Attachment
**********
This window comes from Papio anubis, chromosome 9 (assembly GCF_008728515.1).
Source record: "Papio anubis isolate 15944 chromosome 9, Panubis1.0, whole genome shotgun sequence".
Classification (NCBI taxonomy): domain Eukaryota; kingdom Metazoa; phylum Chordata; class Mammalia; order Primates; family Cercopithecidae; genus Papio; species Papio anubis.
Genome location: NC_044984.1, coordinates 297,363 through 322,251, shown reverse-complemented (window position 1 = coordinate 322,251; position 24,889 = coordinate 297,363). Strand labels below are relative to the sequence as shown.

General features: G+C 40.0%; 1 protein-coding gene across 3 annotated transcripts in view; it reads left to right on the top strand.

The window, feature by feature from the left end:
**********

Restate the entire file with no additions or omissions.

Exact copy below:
This window comes from Papio anubis, chromosome 9 (assembly GCF_008728515.1).
Source record: "Papio anubis isolate 15944 chromosome 9, Panubis1.0, whole genome shotgun sequence".
Classification (NCBI taxonomy): domain Eukaryota; kingdom Metazoa; phylum Chordata; class Mammalia; order Primates; family Cercopithecidae; genus Papio; species Papio anubis.
Genome location: NC_044984.1, coordinates 297,363 through 322,251, shown reverse-complemented (window position 1 = coordinate 322,251; position 24,889 = coordinate 297,363). Strand labels below are relative to the sequence as shown.

General features: G+C 40.0%; 1 protein-coding gene across 3 annotated transcripts in view; it reads left to right on the top strand.

The window, feature by feature from the left end: